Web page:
Proposed CAFE Standards Could Pose Deadly Threat to Biofuels
by Kris Bevill (Ethanol Producer Magazine) A coalition of agriculture and bioenergy groups, led by the 25x’25 organization, filed late comments with the U.S. EPA and National Highway Traffic Safety Administration on June 28 to draw attention to an aspect of the agencies’ proposed fuel economy standards that they believe could trigger a series of consequences that will ultimately cripple the biofuels industry.
While they agree with the overall concept of the rule, the corporate average fuel economy standards (CAFE) and greenhouse gas emissions standards proposed to begin in 2017 unfairly favor electric and natural gas vehicles over flexible fuel vehicles (FFVs) by effectively eliminating incentives for FFV production and diminishing the positive environmental benefits of using higher ethanol blends, the groups said. According to the groups, the agencies were forward-thinking in the proposed CO2 compliance values for “advanced vehicle technologies” such as electric and natural gas vehicles, suggesting that compliance values be based on estimated alternative fuel use after the vehicle has been purchased. The same future use estimation was not applied to FFVs, however. Instead, the proposed rule suggests basing CO2 compliance values for FFVs on historical E85 usage data, which wouldn’t take into account projected increases in coming years as greater volumes of renewable fuels are required to be used as part of the renewable fuel standard (RFS).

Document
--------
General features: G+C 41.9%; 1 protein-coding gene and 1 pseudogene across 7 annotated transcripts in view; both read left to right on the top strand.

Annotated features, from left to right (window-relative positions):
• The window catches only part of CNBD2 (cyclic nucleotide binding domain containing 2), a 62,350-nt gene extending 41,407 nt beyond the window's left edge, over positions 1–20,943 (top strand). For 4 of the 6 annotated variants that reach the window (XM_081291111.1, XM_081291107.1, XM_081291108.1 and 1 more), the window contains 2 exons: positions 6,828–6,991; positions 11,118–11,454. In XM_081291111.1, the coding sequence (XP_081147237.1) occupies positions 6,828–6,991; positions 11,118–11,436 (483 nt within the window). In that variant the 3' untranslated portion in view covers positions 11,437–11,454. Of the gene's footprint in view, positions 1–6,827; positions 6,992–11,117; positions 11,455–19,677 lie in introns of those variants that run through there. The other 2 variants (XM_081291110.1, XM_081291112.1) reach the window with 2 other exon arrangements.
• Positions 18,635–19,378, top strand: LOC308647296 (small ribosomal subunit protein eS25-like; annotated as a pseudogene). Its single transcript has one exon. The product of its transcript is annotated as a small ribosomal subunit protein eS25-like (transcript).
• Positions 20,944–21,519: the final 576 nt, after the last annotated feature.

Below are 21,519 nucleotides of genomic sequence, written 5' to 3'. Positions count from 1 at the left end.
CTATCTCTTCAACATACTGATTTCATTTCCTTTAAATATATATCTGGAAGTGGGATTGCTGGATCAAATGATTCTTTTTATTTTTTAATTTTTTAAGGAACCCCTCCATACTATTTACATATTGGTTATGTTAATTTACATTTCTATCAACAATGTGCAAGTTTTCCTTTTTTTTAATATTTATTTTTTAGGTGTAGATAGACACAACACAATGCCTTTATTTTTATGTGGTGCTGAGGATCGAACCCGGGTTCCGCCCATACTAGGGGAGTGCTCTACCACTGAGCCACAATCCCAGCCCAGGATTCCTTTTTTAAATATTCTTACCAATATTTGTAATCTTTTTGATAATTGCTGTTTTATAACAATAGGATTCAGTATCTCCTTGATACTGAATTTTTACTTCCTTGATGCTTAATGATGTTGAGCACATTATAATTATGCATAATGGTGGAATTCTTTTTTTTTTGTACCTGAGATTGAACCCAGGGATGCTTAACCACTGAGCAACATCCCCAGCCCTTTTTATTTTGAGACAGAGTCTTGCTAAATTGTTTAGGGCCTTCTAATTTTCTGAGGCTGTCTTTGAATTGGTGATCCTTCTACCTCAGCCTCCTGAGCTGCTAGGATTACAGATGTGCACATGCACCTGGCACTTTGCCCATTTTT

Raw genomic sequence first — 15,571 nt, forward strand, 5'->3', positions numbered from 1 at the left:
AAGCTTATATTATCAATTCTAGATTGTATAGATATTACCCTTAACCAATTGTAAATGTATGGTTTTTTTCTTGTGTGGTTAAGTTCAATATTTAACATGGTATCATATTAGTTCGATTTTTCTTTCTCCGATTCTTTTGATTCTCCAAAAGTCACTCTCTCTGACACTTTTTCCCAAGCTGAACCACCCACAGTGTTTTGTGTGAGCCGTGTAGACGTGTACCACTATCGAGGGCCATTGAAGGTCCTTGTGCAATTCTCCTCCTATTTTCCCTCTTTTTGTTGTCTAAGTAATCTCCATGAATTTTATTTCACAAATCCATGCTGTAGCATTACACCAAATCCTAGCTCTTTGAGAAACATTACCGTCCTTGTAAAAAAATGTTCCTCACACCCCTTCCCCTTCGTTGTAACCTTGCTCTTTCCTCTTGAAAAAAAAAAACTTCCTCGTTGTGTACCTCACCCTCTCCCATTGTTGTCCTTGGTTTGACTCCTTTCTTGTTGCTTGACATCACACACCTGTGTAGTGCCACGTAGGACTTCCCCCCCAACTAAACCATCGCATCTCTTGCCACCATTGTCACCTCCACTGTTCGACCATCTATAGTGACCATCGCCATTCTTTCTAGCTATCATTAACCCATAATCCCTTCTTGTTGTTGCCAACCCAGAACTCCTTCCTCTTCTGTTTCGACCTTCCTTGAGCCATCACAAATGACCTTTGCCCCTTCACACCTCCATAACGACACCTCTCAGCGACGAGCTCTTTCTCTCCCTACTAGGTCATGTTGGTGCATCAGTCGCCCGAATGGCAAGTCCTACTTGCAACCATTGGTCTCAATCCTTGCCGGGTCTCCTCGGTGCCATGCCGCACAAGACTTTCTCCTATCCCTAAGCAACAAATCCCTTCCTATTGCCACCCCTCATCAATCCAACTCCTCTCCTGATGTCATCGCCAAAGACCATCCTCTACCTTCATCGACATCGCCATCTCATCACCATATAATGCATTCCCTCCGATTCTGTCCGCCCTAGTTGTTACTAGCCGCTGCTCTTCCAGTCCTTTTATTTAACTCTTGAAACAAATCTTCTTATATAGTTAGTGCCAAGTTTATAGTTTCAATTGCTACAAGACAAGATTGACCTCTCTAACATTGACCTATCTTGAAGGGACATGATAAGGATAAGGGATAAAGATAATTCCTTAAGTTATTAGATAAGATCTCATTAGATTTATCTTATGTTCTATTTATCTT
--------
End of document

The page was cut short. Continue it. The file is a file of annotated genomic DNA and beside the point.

…The agencies could remedy this situation by maintaining CAFE incentives for biofuels, which would level the playing field between FFVs and other alternative vehicle technologies, and recognizing the full lifecycle CO2 reductions of ethanol, the groups said. READ MORE